Eating organic food could have benefits for health, researchers at a North university have found.

A study by Dr Kirsten Brandt at Newcastle University used analysis of organic carrots, apples and potatoes to reveal greater concentrations of vitamin C and chemicals that can protect the body against heart attacks and cancer.

The research could challenge official Government guidelines which say that there is no evidence of organic food being healthier than conventional produce.

That guidance led Environment Secretary and South Shields MP David Miliband to say that organic food was a “lifestyle choice”, though he later added that he ate organic food because of its taste and environmental benefits. But Dr Brandt’s findings will lend scientific weight to the widely-held view that organic food is good for people.

Dr Brandt said: “My research shows that there are benefits. The reason why it’s such a grey area is because it’s extremely difficult to measure the health benefit in any food, but we can say that if you eat 400g of fruit and vegetables per day you would get 20% more nutrients in organic food.”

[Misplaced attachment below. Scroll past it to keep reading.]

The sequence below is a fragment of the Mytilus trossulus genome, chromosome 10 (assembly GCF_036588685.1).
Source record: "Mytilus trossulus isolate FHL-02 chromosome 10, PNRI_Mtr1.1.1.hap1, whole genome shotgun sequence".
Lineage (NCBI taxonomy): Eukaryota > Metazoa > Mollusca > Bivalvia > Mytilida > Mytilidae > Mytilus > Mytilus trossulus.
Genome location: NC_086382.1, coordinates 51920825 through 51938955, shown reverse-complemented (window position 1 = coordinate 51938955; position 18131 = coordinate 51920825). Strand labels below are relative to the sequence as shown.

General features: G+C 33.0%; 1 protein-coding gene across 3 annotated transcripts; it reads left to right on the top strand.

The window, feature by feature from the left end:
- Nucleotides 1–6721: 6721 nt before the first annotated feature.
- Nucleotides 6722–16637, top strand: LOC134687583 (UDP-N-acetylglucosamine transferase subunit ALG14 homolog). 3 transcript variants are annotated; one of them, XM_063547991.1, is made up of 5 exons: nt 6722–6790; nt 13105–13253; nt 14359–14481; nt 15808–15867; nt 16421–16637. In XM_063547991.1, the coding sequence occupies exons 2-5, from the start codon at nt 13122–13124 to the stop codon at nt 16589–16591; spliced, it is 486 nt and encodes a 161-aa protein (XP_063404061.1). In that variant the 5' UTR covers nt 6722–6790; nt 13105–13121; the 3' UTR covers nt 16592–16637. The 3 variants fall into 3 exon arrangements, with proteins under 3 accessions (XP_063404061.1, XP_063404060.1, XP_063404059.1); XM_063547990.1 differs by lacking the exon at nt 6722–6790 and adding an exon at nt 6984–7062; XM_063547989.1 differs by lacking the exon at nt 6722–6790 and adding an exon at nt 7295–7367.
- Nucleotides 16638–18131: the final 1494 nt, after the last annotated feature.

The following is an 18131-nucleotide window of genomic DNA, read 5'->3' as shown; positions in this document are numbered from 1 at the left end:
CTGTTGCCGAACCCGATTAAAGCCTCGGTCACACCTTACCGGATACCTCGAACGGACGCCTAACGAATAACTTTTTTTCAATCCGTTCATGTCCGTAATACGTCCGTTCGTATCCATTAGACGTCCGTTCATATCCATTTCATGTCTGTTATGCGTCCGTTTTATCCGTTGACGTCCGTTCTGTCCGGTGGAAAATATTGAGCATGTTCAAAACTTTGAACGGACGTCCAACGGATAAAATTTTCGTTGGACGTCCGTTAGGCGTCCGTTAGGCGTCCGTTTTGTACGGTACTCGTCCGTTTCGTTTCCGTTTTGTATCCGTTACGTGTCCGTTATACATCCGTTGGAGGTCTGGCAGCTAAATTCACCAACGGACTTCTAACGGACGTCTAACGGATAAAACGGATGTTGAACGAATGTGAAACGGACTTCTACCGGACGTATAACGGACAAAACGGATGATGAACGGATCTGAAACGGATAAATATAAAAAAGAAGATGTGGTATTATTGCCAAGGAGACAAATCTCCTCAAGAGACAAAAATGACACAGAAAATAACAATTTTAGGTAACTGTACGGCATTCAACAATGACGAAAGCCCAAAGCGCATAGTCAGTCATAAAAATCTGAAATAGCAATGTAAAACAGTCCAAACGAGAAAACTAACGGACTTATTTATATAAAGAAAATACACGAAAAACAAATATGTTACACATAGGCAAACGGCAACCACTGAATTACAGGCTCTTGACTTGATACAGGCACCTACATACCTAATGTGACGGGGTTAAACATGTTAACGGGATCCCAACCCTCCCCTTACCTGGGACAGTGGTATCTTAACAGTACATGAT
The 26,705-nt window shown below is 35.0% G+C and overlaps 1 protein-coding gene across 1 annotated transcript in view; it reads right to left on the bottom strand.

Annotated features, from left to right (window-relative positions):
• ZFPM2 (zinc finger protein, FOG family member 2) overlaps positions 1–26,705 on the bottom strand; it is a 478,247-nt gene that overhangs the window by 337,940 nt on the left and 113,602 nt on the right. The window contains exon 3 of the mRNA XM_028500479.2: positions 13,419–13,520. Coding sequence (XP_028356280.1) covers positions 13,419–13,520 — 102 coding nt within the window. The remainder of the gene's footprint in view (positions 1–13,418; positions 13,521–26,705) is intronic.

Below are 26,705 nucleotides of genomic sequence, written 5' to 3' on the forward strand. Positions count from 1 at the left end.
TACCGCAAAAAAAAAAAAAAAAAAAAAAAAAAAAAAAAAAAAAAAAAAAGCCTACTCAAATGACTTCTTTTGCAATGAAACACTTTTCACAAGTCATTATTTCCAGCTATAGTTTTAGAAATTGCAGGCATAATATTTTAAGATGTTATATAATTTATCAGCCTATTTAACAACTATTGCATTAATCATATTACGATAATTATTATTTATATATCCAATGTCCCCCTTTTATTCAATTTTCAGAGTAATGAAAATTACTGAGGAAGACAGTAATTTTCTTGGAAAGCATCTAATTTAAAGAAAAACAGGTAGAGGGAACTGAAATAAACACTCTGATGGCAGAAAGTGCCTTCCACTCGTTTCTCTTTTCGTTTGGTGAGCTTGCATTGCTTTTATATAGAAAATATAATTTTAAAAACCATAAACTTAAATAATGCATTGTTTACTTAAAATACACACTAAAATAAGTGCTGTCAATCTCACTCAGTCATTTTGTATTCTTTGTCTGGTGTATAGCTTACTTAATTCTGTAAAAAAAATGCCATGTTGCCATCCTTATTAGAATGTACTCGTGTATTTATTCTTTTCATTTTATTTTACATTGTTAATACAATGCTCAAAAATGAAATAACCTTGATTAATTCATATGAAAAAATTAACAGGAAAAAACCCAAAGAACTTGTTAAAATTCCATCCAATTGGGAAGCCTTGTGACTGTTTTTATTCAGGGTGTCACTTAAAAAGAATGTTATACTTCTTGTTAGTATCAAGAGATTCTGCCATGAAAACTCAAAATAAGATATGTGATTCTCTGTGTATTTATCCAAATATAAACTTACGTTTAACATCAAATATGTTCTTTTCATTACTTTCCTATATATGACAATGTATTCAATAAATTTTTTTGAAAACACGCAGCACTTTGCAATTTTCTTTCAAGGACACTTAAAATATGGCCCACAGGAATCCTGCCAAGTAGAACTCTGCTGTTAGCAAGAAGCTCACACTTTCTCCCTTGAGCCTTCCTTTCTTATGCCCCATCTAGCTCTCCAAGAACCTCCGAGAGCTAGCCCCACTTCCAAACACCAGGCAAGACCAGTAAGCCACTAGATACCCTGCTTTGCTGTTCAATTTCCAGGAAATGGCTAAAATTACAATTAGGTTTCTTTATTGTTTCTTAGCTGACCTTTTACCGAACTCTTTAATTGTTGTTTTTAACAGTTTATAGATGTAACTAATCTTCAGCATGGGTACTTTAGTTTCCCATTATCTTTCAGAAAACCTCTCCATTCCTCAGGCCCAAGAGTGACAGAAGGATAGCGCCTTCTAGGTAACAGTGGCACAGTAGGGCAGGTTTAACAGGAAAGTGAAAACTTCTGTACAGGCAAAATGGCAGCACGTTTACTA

The new studies found that organic tomatoes had more vitamin C, beta-carotene and flavonoids, which are known to have benefits in the fight against cancer and heart disease, though they also had less lycopene, which is thought to help prevent skin ageing, diabetes and osteoporosis. Organic apple puree was found to contain more phenols, flavonoids and vitamin C than conventional versions.

Dr Brandt – who grows her own vegetables on her allotment at Nafferton, Northumberland – hit the headlines two years ago when she published research that claimed eating carrots could help reduce the risk of cancer.

Sales of organic food rose by 30% last year but until now the health benefits of organic food have been the subject of intense debate, with the Advertising Standards Agency advising against claims of nutritional benefits and the Food Standards Agency cool on those claims.

Peter Melchett, policy director of the organic food pressure group the Soil Association, said: “There is clear evidence that a range of organic foods contain more beneficial nutrients and vitamins and less of things known to have a detrimental health effect such as saturated fats and nitrates.”

By Graeme Whitfield, The Journal

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